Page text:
A long time ago, all you needed to think about and record the data you were interested in was a pen and some vellum, and maybe a few candles and a trusty manservant. Somewhere along the line, the chart recorder got invented, and when combined with the oscilloscope and those awful scope cameras, a whole new world of data recording and storage was available. Having one’s own ENIAC was pretty helpful, too, especially once manservants (and really, all of bored-noble-of-means science) became gauche.
These days we’re a little bit more sophisticated. Computers are indispensable parts of every physics lab, and there’s various pieces of software that have become somewhat ubiquitous. If I ever have the blessing or curse of grad students, here’s what I’d want them to be able to use, and what I try to be useful with myself:
Labview. This venerable suite is ridiculously dominant in the small-lab physics world, and it’s easy to see why. It interfaces with hardware well, has an intuitive feel that is easy to pick up quickly, even as a youngster, and is well-supported and documented. I use it to run experiments, connecting with and programming various analog-to-digital converters, pulse generators, and any number of GPIB devices. Its main drawback is a general sense of aesthetic unpleasantness.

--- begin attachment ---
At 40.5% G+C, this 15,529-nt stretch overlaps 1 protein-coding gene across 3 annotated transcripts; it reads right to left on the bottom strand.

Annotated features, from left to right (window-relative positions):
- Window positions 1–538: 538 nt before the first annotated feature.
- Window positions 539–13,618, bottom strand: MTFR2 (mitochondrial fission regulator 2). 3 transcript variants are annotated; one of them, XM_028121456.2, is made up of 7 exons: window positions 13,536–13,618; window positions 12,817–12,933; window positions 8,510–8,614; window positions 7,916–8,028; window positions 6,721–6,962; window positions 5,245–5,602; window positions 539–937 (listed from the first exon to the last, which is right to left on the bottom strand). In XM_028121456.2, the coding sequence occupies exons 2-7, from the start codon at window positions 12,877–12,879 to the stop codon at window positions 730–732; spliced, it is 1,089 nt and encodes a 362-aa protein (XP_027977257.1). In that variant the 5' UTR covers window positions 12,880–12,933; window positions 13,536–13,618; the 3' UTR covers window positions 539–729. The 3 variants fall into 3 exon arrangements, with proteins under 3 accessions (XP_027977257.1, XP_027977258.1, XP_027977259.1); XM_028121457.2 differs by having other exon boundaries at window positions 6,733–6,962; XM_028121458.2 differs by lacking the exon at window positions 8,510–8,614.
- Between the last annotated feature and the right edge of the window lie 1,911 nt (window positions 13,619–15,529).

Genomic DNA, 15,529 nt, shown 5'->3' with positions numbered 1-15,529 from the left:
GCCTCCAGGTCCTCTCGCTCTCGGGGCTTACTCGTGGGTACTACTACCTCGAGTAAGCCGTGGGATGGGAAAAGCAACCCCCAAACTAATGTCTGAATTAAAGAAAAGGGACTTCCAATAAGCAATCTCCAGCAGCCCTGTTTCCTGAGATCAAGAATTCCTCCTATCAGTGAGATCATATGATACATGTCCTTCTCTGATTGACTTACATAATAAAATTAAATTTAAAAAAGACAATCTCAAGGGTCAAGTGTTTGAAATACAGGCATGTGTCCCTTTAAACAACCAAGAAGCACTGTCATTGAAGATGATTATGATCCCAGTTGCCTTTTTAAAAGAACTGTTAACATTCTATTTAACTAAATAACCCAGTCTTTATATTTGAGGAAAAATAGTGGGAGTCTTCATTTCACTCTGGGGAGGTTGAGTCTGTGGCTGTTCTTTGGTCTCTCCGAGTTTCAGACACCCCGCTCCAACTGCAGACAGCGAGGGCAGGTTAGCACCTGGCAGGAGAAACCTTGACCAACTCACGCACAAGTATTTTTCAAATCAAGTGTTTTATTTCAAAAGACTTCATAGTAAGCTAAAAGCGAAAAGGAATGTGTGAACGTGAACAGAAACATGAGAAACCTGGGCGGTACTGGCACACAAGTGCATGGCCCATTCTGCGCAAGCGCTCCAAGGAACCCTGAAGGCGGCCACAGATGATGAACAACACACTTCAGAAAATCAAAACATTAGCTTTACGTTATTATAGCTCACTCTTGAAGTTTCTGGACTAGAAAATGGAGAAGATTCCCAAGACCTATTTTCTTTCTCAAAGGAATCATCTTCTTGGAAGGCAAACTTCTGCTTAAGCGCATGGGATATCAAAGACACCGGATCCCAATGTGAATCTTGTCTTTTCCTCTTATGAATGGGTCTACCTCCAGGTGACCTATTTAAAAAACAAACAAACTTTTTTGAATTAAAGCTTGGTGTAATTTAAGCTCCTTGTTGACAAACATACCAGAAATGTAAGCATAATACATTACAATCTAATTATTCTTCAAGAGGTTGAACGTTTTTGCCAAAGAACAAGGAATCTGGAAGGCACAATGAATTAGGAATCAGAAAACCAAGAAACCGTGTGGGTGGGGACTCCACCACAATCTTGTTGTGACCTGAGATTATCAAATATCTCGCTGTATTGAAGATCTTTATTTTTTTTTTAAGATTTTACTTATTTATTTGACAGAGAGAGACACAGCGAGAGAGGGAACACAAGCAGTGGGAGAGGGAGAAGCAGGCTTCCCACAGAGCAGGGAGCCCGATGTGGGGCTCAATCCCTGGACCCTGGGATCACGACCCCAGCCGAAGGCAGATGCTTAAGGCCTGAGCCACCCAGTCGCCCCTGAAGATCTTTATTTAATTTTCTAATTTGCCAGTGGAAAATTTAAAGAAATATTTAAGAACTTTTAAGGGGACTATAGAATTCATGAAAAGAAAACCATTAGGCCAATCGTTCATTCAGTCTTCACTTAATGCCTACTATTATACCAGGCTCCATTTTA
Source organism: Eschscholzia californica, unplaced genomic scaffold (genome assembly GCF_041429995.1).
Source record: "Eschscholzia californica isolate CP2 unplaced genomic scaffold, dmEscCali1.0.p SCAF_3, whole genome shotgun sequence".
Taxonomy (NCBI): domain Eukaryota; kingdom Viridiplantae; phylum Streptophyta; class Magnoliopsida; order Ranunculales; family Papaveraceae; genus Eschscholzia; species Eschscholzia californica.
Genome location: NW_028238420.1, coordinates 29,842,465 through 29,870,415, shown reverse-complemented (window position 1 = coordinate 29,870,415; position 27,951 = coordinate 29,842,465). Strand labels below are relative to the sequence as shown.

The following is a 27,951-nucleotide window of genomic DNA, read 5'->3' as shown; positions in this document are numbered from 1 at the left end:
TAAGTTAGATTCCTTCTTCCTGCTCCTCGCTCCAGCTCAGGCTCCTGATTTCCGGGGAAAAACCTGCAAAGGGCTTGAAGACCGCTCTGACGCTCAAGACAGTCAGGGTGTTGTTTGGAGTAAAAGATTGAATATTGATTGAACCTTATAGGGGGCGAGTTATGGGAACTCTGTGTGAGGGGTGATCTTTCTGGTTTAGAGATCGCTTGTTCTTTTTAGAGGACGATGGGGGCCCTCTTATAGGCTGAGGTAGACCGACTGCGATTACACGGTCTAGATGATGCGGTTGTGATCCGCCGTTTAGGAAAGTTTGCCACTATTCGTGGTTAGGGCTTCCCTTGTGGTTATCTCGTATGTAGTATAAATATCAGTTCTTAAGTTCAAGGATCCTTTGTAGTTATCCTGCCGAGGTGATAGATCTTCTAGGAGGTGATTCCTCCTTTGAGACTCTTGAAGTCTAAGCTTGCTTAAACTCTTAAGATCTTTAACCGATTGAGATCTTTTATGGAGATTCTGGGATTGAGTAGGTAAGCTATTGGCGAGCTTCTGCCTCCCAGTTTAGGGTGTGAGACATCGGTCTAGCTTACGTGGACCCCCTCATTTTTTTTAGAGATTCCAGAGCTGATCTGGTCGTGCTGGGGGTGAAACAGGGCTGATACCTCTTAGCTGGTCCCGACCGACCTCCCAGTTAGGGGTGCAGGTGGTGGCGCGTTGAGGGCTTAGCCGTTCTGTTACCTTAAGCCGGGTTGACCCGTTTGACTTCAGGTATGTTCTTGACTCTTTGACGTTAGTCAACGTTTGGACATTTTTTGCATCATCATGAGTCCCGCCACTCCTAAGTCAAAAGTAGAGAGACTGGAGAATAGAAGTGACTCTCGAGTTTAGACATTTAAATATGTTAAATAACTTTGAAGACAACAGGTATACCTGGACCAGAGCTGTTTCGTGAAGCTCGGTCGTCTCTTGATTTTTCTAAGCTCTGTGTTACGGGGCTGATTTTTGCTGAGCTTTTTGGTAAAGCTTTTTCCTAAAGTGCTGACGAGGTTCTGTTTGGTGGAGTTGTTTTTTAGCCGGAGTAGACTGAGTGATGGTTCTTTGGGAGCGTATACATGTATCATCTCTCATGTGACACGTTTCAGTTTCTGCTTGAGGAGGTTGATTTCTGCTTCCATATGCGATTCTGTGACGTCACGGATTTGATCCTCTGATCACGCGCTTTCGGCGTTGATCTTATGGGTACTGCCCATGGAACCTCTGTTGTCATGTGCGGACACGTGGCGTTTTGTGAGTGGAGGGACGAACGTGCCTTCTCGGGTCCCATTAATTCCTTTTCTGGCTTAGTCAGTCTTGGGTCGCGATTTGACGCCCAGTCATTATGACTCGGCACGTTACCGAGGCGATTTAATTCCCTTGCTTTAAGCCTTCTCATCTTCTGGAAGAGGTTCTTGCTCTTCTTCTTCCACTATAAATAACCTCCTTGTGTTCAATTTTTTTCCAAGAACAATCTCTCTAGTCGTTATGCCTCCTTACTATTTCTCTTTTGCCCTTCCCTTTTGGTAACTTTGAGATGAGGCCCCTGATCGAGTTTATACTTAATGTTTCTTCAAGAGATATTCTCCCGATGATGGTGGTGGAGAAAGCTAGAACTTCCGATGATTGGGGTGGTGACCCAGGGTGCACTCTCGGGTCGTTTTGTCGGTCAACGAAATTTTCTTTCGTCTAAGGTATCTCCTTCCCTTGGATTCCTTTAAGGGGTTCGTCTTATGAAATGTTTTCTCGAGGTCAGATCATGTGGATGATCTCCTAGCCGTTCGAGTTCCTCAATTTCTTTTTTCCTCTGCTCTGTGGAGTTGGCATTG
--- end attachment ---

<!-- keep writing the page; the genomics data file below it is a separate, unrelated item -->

Mathematica. Stephen Wolfram’s squalling baby has become the default tool for so many of my physics needs that despite its steep learning curve it remains second-to-none. It’s a bit more suited to symbolic theoretical analysis and visualization than data processing, which is why for raw data I like to use other packages, like:
Matlab. Great for anything involving numbers, and arrays of numbers. For theoretical work I don’t really know how I’d use it, since it’s not really a symbolic package, but I really like the intuitive way in which it handles arrays. I’ve also been loyal ever since I spent a few months at my pre-PhD job converting old Fortran nested loops into Matlab array operations.
Unfortunately, the culture of my current lab favors another package, Igor, which I initially loathed but have come to at least tolerate. I don’t think anyone out there will start using it from my recommendation, and those of you in the Igor cult are already converted, so I won’t say any more.
For an idea of how it’s all put together, I typically do calculations and modeling (before and after taking data!) for an experiment in Mathematica, take the data using LabView, which sends the raw data to Igor or Matlab to be played with and analyzed; fun times are had by all.
Please commence arcane software flamewars now. Before you tell me, though, I’m fully aware that Mathematica has near-infinite capabilities, and that Python can fully replace the very, very expensive Matlab. Just don’t tell me to use Maple or MathCad.